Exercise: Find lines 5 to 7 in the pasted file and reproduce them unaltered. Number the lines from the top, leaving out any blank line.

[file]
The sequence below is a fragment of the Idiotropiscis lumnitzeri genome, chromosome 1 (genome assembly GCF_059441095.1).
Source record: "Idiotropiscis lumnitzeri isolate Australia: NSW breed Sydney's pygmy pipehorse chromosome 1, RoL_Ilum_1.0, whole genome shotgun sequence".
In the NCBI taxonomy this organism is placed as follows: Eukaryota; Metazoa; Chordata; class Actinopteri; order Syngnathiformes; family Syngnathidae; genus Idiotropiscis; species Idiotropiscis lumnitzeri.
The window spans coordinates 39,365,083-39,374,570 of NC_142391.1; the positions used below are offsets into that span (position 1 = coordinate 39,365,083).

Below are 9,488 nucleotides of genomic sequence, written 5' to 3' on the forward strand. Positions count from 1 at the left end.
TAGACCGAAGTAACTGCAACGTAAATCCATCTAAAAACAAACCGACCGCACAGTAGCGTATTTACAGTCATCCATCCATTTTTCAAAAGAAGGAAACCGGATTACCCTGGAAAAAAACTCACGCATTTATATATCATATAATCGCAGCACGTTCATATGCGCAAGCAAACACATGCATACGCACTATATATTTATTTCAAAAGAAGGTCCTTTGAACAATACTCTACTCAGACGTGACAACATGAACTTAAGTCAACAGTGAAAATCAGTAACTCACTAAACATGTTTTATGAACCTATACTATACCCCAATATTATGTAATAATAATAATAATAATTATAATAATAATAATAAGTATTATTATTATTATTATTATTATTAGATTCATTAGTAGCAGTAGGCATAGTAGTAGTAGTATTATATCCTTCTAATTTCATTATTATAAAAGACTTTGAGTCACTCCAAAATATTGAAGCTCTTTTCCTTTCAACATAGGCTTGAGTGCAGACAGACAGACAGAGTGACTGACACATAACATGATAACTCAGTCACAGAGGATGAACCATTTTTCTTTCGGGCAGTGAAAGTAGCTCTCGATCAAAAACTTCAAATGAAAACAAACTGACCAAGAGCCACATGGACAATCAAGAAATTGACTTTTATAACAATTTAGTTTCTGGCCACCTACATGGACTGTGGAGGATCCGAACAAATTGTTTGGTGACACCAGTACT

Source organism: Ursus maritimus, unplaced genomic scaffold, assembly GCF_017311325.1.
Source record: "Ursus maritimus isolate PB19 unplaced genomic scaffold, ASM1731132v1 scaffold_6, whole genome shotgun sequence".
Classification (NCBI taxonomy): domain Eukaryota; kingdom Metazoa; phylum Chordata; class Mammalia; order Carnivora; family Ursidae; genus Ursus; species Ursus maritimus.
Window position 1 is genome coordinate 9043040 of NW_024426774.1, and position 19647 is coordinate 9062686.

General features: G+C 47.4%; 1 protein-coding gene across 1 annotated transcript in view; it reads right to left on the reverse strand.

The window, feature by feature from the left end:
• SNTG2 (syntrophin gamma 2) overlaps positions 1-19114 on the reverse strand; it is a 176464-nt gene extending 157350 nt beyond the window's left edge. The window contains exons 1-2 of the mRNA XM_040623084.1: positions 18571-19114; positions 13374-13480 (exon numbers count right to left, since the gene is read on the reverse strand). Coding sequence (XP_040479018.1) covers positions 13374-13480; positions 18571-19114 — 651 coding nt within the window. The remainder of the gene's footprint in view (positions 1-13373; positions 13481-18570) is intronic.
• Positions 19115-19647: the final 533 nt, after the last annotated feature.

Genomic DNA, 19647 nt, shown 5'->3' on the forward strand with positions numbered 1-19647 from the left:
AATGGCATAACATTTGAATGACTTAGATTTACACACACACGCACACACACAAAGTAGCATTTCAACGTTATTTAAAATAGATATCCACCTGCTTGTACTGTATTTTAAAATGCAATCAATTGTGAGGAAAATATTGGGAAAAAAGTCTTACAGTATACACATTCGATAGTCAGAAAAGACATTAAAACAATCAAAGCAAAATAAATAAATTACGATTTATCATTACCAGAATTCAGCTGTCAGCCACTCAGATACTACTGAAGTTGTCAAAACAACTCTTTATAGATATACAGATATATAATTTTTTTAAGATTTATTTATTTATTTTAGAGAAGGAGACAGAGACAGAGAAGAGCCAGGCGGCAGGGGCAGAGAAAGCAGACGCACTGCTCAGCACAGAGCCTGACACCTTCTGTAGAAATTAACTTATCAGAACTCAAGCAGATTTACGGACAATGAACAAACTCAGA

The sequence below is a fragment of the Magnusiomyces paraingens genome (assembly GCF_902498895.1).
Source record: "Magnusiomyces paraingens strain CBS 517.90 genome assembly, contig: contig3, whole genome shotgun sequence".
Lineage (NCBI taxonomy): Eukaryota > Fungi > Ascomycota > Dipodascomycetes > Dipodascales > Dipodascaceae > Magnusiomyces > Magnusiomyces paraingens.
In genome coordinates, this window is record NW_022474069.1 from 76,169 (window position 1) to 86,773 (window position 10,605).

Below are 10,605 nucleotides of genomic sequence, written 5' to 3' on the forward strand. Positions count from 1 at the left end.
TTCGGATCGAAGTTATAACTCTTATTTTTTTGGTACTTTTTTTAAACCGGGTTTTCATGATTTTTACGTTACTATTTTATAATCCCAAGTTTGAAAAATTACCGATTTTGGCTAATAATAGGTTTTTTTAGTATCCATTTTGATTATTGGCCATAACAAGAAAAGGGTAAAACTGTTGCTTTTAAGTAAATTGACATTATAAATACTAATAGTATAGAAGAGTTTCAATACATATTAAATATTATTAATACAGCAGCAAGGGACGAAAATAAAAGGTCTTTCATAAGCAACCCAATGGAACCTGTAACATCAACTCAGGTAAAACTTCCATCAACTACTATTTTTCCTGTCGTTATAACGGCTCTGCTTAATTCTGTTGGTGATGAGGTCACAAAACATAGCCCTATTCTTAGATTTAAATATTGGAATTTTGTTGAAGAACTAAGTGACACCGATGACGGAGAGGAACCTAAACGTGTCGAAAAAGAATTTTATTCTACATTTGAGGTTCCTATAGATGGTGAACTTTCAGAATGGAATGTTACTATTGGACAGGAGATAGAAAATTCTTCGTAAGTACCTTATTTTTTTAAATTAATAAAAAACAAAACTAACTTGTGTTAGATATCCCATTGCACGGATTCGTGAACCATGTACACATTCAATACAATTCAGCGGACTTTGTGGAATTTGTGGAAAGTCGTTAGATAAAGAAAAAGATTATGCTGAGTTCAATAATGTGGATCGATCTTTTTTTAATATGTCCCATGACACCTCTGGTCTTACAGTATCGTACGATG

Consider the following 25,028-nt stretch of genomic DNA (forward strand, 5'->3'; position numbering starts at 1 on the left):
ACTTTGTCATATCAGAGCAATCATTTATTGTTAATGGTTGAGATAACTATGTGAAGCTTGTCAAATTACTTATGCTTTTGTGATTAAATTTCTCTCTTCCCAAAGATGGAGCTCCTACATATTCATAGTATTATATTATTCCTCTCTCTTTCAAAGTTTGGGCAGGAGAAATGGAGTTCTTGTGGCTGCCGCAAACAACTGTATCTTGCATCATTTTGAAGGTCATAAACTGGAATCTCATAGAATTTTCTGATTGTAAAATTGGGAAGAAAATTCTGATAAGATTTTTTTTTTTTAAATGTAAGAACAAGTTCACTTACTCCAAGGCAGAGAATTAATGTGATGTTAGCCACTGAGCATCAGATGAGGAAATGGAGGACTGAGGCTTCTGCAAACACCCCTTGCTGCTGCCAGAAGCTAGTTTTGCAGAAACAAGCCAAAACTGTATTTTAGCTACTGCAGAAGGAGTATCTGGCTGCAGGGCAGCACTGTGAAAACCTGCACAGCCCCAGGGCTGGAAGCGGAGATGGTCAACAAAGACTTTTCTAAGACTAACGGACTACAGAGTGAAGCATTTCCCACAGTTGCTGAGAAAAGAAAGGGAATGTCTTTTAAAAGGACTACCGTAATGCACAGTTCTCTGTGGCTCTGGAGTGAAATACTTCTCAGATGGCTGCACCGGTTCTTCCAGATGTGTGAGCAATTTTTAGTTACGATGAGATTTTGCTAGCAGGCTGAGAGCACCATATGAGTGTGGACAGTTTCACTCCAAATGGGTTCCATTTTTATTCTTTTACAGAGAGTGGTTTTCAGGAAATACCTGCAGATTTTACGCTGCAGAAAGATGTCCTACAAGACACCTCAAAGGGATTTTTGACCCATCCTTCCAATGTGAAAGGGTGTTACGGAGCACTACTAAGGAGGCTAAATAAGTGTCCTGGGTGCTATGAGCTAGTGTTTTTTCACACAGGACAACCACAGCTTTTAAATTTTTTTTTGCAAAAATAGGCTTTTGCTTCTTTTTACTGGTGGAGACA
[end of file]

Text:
Below are 9,488 nucleotides of genomic sequence, written 5' to 3' on the forward strand. Positions count from 1 at the left end.
TAGACCGAAGTAACTGCAACGTAAATCCATCTAAAAACAAACCGACCGCACAGTAGCGTATTTACAGTCATCCATCCATTTTTCAAAAGAAGGAAACCGGATTACCCTGGAAAAAAACTCACGCATTTATATATCATATAATCGCAGCACGTTCATATGCGCAAGCAAACACATGCATACGCACTATATATTTATTTCAAAAGAAGGTCCTTTGAACAATACTCTACTCAGACGTGACAACATGAACTTAAGTCAACAGTGAAAATCAGTAACTCACTAAACATGTTTTATGAACCTATACTATACCCCAATATTATGTAATAATAATAATAATAATTATAATAATAATAATAAGTATTATTATTATTATTATTATTATTAGATTCATTAGTAGCAGTAGGCATAGTAGTAGTAGTATTATATCCTTCTAATTTCATTATTATAAAAGACTTTGAGTCACTCCAAAATATTGAAGCTCTTTTCCTTTCAACATAGGCTTGAGTGCAGACAGACAGACAGAGTGACTGACACATAACATGATAACTCAGTCACAGAGGATGAACCATTTTTCTTTCGGGCAGTGAAAGTAGCTCTCGATCAAAAACTTCAAATGAAAACAAACTGACCAAGAGCCACATGGACAATCAAGAAATTGACTTTTATAACAATTTAGTTTCTGGCCACCTACATGGACTGTGGAGGATCCGAACAAATTGTTTGGTGACACCAGTACT

Source organism: Ursus maritimus, unplaced genomic scaffold, assembly GCF_017311325.1.